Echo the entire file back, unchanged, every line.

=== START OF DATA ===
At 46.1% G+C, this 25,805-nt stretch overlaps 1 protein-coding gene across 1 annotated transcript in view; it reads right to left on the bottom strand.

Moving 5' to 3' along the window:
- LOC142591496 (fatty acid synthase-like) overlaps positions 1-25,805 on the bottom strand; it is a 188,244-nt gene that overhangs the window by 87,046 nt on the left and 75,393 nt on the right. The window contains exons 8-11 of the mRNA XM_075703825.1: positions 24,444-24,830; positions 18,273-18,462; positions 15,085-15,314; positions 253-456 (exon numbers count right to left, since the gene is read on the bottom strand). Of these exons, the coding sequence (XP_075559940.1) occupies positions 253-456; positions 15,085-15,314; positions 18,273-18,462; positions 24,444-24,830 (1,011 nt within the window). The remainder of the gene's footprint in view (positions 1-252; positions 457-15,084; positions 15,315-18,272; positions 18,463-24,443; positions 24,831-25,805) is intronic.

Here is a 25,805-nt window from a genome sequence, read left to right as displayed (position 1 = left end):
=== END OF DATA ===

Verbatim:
At 46.1% G+C, this 25,805-nt stretch overlaps 1 protein-coding gene across 1 annotated transcript in view; it reads right to left on the bottom strand.

Moving 5' to 3' along the window:
- LOC142591496 (fatty acid synthase-like) overlaps positions 1-25,805 on the bottom strand; it is a 188,244-nt gene that overhangs the window by 87,046 nt on the left and 75,393 nt on the right. The window contains exons 8-11 of the mRNA XM_075703825.1: positions 24,444-24,830; positions 18,273-18,462; positions 15,085-15,314; positions 253-456 (exon numbers count right to left, since the gene is read on the bottom strand). Of these exons, the coding sequence (XP_075559940.1) occupies positions 253-456; positions 15,085-15,314; positions 18,273-18,462; positions 24,444-24,830 (1,011 nt within the window). The remainder of the gene's footprint in view (positions 1-252; positions 457-15,084; positions 15,315-18,272; positions 18,463-24,443; positions 24,831-25,805) is intronic.

Here is a 25,805-nt window from a genome sequence, read left to right as displayed (position 1 = left end):